At the end of the day, villagers would return in their boats to the river landing, gathering to hear paranda, the guitar-driven music of Garifuna troubadours who teased and taught, bemoaned and praised community life.
His childhood village has become a touchstone for Aurelio, a dedicated Garifuna cultural advocate and musical innovator. In original songs crafted by Aurelio and his mother Maria Martinez, as well as traditional tunes, he returns to the landing place that launched him with Lándini (“landing” in Garifuna), a swaying, bittersweet homage to his beloved home and people.
I consider this album to be the sound of my Garifuna people.On the previous album [Laru Beya] we experimented and collaborated with other artists to reconnect what was lost between Africa and America. This album is purely Garifuna, and the entire spirit of the music reflects the Garifuna experience.
Though it incorporates elements from a wide variety of sources, Garifuna music’s heart beats with very personal, deceptively simple tales. Aurelio credits his mother Maria, who dreamed of being a professional singer, with introducing him to the basics of Garifuna songcraft. Like many Garifuna, she composed her own songs based on community events and her personal experience. She would teach the verse and chorus of the songs to her son, who would then go on to build on the tale by adding another verse, in traditional Garifuna style.
My mother is the sole inspiration for this album, says Aurelio. My mother sees herself reflected in me, to a large degree, the only one of the family who could fulfill her dream of singing professionally. She reminds me of songs, and will give me advice on music and the songs. She’s the best example I have in my life of what a human being should be, my main consultant and confidante.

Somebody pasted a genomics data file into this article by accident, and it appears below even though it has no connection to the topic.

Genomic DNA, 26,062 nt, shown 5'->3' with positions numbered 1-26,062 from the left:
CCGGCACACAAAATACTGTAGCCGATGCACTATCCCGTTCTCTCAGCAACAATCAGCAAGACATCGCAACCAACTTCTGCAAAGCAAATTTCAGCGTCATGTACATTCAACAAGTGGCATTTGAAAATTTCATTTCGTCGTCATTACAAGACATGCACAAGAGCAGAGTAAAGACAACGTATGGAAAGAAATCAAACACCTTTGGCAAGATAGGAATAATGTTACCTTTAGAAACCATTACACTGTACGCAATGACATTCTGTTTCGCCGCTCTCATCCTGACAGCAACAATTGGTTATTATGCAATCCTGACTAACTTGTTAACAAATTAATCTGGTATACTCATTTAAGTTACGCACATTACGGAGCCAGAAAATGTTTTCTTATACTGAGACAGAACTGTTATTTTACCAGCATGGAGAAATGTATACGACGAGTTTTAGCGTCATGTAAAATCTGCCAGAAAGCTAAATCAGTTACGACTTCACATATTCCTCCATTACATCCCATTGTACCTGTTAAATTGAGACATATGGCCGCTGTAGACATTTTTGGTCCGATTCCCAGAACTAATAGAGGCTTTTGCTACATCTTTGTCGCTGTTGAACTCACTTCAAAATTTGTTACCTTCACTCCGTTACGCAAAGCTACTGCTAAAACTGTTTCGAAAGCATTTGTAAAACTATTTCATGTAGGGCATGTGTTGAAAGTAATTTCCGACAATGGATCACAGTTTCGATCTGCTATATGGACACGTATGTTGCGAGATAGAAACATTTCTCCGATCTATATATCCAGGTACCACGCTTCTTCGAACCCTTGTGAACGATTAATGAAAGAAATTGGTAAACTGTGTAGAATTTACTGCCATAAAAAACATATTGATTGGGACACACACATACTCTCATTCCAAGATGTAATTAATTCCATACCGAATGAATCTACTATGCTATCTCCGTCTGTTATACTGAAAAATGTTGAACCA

Irawini (“Midnight”) reflects this affectionate, collaborative bond between mother and son. Composed by Maria, it tells of listening to Aurelio play guitar in the distance, as she waits anxiously for his return home one night.
Garifuna songs, be they new or very old, are often filled with teasing humor and straightforward meditations on relationships. They chronicle major events in the life of a community; Milaguru is a plea for the captain of a ferryboat that capsized, killing all aboard, to be careful and steer his passengers home. Other songs tell of personal sorrows: the persecution and heartbreak of Durugubei Mani, which laments the singer’s persecution by the community, or Nafagua, which laments the death of a loved one.
What’s really important is how the listener interprets a song via his or her own experience, explains album producer Ivan Duran. When a Garifuna song becomes popular in the community, it’s usually not because it has a catchy melody or it’s a fun song. It’s because the experience that is conveyed in the song resonates with the listeners’ own experiences. Songs that resonate are re-purposed, transformed over time as singers add new names and places, new thoughts and verses.
They often carry a double meaning that embraces life’s ambivalence, the gray area between love and irritation, between happiness and woe. It’s a combination Garifuna troubadours have refined to streamlined perfection, pairing upbeat, dynamic rhythms with melancholy, heartfelt melodies.
In recording Lándini, Duran – who hails from Belize and has dedicated most of his professional life to working with Garifuna artists – strove to accentuate songs’ double nature, with their complex emotional resonances. Duran’s touches are restrained and subtle, leaving the spotlight on Aurelio and his long-time band’s delicate drive and passionate performances, on the sounds of the drums, voices, and guitars masterfully played by Guayo Cedeño.